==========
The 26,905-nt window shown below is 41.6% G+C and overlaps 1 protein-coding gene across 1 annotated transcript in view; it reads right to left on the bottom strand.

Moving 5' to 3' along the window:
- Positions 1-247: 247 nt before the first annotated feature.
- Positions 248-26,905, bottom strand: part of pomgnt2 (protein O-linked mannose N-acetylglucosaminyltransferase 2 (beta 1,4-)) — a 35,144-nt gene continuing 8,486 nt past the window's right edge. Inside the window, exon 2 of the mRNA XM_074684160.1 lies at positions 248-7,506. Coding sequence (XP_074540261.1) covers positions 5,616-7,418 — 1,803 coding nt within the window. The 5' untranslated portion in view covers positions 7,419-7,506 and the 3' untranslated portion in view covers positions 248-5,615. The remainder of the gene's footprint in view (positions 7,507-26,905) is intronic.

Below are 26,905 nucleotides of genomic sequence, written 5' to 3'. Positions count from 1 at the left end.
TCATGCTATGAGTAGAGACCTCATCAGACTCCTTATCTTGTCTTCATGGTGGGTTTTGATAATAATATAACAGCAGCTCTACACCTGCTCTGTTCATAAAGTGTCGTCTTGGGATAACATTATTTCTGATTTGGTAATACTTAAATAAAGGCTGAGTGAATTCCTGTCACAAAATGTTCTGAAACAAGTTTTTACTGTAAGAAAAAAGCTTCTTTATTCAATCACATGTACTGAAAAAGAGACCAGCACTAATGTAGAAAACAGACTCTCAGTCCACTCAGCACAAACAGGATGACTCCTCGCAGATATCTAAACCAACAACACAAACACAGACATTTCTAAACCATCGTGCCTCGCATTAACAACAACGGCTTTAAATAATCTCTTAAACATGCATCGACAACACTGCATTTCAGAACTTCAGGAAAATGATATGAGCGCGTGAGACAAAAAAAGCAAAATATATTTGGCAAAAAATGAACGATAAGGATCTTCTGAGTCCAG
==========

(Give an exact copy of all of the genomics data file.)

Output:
The 26,905-nt window shown below is 41.6% G+C and overlaps 1 protein-coding gene across 1 annotated transcript in view; it reads right to left on the bottom strand.

Moving 5' to 3' along the window:
- Positions 1-247: 247 nt before the first annotated feature.
- Positions 248-26,905, bottom strand: part of pomgnt2 (protein O-linked mannose N-acetylglucosaminyltransferase 2 (beta 1,4-)) — a 35,144-nt gene continuing 8,486 nt past the window's right edge. Inside the window, exon 2 of the mRNA XM_074684160.1 lies at positions 248-7,506. Coding sequence (XP_074540261.1) covers positions 5,616-7,418 — 1,803 coding nt within the window. The 5' untranslated portion in view covers positions 7,419-7,506 and the 3' untranslated portion in view covers positions 248-5,615. The remainder of the gene's footprint in view (positions 7,507-26,905) is intronic.

Below are 26,905 nucleotides of genomic sequence, written 5' to 3'. Positions count from 1 at the left end.
TCATGCTATGAGTAGAGACCTCATCAGACTCCTTATCTTGTCTTCATGGTGGGTTTTGATAATAATATAACAGCAGCTCTACACCTGCTCTGTTCATAAAGTGTCGTCTTGGGATAACATTATTTCTGATTTGGTAATACTTAAATAAAGGCTGAGTGAATTCCTGTCACAAAATGTTCTGAAACAAGTTTTTACTGTAAGAAAAAAGCTTCTTTATTCAATCACATGTACTGAAAAAGAGACCAGCACTAATGTAGAAAACAGACTCTCAGTCCACTCAGCACAAACAGGATGACTCCTCGCAGATATCTAAACCAACAACACAAACACAGACATTTCTAAACCATCGTGCCTCGCATTAACAACAACGGCTTTAAATAATCTCTTAAACATGCATCGACAACACTGCATTTCAGAACTTCAGGAAAATGATATGAGCGCGTGAGACAAAAAAAGCAAAATATATTTGGCAAAAAATGAACGATAAGGATCTTCTGAGTCCAG